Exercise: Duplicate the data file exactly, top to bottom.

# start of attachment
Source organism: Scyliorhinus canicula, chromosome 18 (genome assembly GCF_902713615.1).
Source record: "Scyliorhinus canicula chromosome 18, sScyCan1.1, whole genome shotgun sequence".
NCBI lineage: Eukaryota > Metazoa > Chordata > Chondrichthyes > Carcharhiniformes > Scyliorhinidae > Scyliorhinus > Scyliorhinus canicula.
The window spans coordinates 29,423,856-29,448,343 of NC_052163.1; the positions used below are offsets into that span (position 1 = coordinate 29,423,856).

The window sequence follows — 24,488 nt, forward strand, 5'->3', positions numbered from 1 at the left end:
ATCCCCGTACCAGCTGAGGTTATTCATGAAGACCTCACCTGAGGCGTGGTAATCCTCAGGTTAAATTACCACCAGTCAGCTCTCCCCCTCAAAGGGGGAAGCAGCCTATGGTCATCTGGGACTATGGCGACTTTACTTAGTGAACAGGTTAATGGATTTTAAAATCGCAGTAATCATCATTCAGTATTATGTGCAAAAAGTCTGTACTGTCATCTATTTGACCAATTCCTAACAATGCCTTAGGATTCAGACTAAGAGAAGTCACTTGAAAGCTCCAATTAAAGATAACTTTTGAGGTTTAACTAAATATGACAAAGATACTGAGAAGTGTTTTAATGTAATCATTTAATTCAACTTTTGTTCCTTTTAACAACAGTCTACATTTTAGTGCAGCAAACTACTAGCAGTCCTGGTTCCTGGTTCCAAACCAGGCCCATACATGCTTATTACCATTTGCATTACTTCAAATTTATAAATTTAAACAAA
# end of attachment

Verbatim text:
Source organism: Scyliorhinus canicula, chromosome 18 (genome assembly GCF_902713615.1).
Source record: "Scyliorhinus canicula chromosome 18, sScyCan1.1, whole genome shotgun sequence".
NCBI lineage: Eukaryota > Metazoa > Chordata > Chondrichthyes > Carcharhiniformes > Scyliorhinidae > Scyliorhinus > Scyliorhinus canicula.
The window spans coordinates 29,423,856-29,448,343 of NC_052163.1; the positions used below are offsets into that span (position 1 = coordinate 29,423,856).

The window sequence follows — 24,488 nt, forward strand, 5'->3', positions numbered from 1 at the left end:
ATCCCCGTACCAGCTGAGGTTATTCATGAAGACCTCACCTGAGGCGTGGTAATCCTCAGGTTAAATTACCACCAGTCAGCTCTCCCCCTCAAAGGGGGAAGCAGCCTATGGTCATCTGGGACTATGGCGACTTTACTTAGTGAACAGGTTAATGGATTTTAAAATCGCAGTAATCATCATTCAGTATTATGTGCAAAAAGTCTGTACTGTCATCTATTTGACCAATTCCTAACAATGCCTTAGGATTCAGACTAAGAGAAGTCACTTGAAAGCTCCAATTAAAGATAACTTTTGAGGTTTAACTAAATATGACAAAGATACTGAGAAGTGTTTTAATGTAATCATTTAATTCAACTTTTGTTCCTTTTAACAACAGTCTACATTTTAGTGCAGCAAACTACTAGCAGTCCTGGTTCCTGGTTCCAAACCAGGCCCATACATGCTTATTACCATTTGCATTACTTCAAATTTATAAATTTAAACAAA